New Growth

My son has been calling it Sprinter:  the spring that thinks it’s winter.  Around here, it’s been snowstorms or rain almost every weekend and sometimes in between, all of it with what seems like a three mile thick layer of gray clouds overhead.  I actually started writing down and timing when the sun came out each day, and the average duration was about 10 minutes of blue skies before it vanished again.

We have two cherry trees in our backyard.  One has been covered with blossoms and the other seemed barren.  (My son has been cheerfully tapping the snow off them after every storm in an attempt to be sure we can save all the branches.) We take for granted the apparent health of one and worry about the other.  Imagine my delight when I found the first sign of new growth on the seemingly struggling cherry tree.

When the first hints of green were followed by lovely white blossoms, I had to capture the magic of it all.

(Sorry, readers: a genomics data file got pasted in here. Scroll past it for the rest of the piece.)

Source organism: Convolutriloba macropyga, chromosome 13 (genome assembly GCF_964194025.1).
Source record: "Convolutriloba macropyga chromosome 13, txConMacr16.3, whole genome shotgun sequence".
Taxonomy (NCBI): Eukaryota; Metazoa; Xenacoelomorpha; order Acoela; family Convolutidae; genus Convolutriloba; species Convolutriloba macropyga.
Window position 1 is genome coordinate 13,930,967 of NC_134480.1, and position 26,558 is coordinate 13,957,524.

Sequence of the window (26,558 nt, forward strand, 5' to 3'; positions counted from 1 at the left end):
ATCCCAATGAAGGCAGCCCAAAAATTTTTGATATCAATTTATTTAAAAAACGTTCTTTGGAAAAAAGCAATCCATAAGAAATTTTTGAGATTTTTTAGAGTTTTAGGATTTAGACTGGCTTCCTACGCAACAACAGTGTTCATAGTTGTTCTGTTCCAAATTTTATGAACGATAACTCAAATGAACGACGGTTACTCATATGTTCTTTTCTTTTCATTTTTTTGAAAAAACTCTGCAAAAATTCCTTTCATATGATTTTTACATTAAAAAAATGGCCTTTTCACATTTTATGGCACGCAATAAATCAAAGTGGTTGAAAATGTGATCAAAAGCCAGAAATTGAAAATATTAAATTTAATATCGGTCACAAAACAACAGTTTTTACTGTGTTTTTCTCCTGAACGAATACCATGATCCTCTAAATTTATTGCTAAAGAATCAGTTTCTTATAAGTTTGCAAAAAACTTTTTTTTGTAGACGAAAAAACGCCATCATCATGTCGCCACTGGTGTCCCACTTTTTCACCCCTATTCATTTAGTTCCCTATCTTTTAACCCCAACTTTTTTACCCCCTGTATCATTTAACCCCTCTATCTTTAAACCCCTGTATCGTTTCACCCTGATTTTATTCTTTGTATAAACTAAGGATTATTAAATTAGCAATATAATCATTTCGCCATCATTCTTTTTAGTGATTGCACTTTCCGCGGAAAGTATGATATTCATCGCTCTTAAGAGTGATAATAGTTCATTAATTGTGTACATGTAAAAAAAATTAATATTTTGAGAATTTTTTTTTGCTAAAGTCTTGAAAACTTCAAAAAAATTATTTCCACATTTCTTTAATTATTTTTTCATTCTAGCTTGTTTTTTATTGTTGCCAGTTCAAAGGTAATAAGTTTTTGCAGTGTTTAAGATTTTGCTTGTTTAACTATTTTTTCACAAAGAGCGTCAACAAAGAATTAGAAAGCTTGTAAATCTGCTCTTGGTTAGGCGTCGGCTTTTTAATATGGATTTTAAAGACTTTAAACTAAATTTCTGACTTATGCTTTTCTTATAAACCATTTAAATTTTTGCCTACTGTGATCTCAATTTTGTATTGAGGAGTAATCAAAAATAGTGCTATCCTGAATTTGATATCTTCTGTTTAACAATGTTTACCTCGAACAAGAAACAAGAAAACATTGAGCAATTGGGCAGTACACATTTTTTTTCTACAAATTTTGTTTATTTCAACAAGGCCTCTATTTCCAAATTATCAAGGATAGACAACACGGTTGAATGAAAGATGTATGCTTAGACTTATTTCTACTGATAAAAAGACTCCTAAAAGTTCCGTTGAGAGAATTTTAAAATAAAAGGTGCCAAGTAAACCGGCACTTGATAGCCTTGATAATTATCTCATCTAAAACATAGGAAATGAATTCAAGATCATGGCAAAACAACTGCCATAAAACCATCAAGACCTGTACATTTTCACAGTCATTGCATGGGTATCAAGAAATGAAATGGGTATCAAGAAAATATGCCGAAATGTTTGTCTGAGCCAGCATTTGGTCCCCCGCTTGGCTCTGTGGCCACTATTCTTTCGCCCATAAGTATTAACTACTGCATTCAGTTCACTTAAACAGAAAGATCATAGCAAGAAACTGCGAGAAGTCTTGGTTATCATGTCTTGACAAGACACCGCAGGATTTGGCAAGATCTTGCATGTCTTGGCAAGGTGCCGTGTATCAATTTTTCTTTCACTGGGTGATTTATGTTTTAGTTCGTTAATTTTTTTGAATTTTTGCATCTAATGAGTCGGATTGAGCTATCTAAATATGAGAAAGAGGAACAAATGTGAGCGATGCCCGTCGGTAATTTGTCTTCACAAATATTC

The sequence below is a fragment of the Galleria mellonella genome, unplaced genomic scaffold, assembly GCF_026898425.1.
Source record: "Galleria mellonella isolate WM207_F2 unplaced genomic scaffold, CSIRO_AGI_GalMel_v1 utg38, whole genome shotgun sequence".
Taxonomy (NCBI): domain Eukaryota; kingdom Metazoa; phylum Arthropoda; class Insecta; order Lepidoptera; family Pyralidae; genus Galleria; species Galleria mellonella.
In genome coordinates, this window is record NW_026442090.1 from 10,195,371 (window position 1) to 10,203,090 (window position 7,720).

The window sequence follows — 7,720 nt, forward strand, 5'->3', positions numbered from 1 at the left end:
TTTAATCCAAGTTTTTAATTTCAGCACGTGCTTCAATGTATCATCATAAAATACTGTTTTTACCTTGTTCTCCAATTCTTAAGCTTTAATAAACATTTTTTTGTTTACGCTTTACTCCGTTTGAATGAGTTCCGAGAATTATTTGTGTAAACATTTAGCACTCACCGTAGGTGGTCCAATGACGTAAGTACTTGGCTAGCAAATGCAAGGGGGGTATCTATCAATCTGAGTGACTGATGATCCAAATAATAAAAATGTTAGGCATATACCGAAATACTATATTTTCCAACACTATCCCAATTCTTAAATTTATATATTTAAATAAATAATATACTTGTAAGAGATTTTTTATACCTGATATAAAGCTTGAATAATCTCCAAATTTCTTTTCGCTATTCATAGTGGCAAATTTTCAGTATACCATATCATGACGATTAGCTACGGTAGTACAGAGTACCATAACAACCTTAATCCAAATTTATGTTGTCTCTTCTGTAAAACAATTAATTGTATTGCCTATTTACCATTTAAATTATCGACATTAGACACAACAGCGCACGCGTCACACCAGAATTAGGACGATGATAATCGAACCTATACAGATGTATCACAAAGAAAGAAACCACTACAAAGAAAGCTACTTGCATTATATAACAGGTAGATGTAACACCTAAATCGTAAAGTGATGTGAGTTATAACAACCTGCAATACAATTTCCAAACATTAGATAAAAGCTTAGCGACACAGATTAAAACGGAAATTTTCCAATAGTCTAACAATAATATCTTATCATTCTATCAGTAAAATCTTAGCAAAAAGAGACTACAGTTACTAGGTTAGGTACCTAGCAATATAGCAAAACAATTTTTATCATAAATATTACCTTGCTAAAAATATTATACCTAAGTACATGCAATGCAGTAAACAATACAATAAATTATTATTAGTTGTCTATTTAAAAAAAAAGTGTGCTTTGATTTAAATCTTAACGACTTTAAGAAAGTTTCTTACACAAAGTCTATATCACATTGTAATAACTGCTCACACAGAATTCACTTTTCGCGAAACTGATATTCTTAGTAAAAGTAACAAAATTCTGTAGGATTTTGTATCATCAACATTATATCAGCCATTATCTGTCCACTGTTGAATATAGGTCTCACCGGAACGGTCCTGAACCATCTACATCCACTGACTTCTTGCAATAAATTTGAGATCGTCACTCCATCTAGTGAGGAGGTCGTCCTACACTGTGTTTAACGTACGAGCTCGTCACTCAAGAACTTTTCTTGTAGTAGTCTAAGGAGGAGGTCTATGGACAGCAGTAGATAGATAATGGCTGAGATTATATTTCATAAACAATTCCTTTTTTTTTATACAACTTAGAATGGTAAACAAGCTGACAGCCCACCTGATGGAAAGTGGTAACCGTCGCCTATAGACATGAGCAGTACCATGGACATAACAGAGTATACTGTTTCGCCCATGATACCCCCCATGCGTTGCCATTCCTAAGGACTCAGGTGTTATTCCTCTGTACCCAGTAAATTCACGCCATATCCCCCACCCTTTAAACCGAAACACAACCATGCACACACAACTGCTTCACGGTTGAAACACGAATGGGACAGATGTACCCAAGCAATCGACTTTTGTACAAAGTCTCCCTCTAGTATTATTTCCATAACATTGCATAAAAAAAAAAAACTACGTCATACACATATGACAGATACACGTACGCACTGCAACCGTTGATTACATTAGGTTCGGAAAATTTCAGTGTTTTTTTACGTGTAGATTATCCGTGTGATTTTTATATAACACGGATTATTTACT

cherry blossom

cherry blossoms

My tree reminded me of one of life’s lessons:  everyone blooms in their own way and at their own time.  We have two trees, growing side by side in the same yard, and yet they each blossom on their own schedule.  People are like that.  Children are like that.

cherry blossoms 2

I guess the magic comes when we learn to notice and appreciate the signs of growth in ourselves and others.  And be prepared to celebrate the blossoms whenever they come, having hope and faith that they will appear.

cherry blossoms 3

Where I live, it will go from cold to hot in a couple of weeks, with only a fleeting taste of perfect spring temperatures.  I guess I’ve got to just enjoy it while we’ve got it.

And remember.

Hopeful Homemaker

Black Bean Tart Recipe